First thing that strikes me is the beginning where whoever wrote that says "Private planes, oceans of booze, mountains of drugs, and wall-to-wall women--for the 12 years Duff McKagan played bass in Guns N'Roses, life was a rock'n'roll dream." I say that cos it doesnt sound written by him .. rather an introduction. I think playing music was his rock n roll dream for sure.. the rest was a cover a band aid if you will. a coping strategy. But maybe its just me.
LMAO @ the Duff beer thing .. I had always wondered about that but never actually seen if confirmed one way or the other lol I wonder if he gets the royalties? I bet NOT. I bet they screwed him royally with the success that the simpsons became ..:(
"We played a stadium show in one of the most beautiful cities in Eastern Europe not long after the fall of the Berlin Wall, and the only way I knew it was because of the stamp I found in my passport." This does not surprise me at all. I remember watching Duff back in the day .. one particular day stands out to me .. he (they) were perferoming on tv and I remember watching it this one day and thinking that it was possibly the last time I was ever gonna see Duff alive. So this major black out thing doesnt surprise me. I know lots of fans think it was funny or cool I think it was sad. Sad that they were in such a position they felt they needed to write themselves off that much to cope with what chaos was happening to them at the time. Again, maybe its just me .. but thats my thoughts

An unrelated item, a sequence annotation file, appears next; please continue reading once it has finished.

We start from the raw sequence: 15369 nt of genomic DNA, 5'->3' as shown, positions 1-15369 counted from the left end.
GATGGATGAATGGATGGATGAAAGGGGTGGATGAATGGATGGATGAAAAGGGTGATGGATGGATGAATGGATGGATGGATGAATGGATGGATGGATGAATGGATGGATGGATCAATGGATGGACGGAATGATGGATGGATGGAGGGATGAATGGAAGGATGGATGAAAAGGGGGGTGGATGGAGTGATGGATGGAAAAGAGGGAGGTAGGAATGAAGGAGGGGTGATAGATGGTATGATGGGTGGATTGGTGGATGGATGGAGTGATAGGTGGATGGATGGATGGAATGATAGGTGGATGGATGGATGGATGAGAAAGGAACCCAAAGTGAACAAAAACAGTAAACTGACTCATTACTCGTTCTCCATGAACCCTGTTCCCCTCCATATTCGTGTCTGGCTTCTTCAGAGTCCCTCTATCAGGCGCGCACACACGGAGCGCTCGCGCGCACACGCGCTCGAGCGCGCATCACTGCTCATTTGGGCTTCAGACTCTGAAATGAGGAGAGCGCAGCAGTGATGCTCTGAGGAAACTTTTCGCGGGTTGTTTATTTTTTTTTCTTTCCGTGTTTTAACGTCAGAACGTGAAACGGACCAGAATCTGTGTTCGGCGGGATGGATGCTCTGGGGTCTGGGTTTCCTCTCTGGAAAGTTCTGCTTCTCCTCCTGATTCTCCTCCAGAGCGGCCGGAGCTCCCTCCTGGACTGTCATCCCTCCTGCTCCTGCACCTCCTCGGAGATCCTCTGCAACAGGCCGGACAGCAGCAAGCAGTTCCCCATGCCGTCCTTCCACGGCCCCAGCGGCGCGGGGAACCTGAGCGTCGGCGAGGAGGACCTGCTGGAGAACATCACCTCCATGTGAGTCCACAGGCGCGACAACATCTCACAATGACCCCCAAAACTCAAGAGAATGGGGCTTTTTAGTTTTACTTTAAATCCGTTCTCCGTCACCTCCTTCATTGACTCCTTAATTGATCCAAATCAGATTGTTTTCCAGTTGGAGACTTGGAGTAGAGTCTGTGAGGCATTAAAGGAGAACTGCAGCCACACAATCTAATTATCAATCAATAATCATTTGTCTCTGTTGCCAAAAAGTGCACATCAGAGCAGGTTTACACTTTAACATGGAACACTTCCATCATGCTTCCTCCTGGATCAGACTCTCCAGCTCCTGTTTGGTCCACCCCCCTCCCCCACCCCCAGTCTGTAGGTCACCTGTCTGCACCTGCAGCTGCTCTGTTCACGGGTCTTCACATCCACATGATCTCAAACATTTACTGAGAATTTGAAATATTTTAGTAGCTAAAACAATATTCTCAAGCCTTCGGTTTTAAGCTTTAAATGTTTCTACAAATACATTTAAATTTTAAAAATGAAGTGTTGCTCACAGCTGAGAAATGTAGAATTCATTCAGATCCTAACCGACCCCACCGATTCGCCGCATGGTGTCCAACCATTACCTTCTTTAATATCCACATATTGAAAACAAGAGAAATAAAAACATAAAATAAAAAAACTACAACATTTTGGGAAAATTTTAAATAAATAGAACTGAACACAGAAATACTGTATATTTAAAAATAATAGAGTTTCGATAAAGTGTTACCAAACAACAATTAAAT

"Every day I made sure I had a vodka bottle next to my bed when I woke up. I tried to quit drinking in 1992, but started again with a vengeance after only a few weeks. I just could not stop. I was too far gone. My hair began falling out in clumps, and my kidneys ached when I pissed. The skin on my hands and feet cracked, and I had boils on my face and neck. I had to wear bandages under my gloves to be able to play my bass." That poor bastard .. that is so horrendous :(
"The project had served largely as a way to kill time I would otherwise have spent drinking," .. code for music saved him :D
"But I didn’t care. To me it was a chance to realize a dream."... And fair enough too
"open the Scorpions" arena tour around Europe and the U.K" --- now there is one of what I believe will be numurous bits of the book with things I DIDNT know .. :)
"I shouted at the crowd to settle down, thinking I could somehow make a difference." And thats the key right there I have often seen people blame bands or musicians for riots .. for me its very clear riots are NEVER the bands fault .. its the FANS fault. If the fans drop their brain and get stuck on stupid and do such horrendous things .. its THEIR doing NOT the musicians. They couldnt stop it if they tried.
"At the end of the European leg, our lead guitar player pulled a knife on our bus driver in England. I had to fire him—luckily the tour was finished." -- Another thing I didnt know about .. lol thats gotta really suck! No one wins that .. not the guitarist OR Duff OR and especially not the bus driver ..lol
LMAO @ "a naked free-for-all"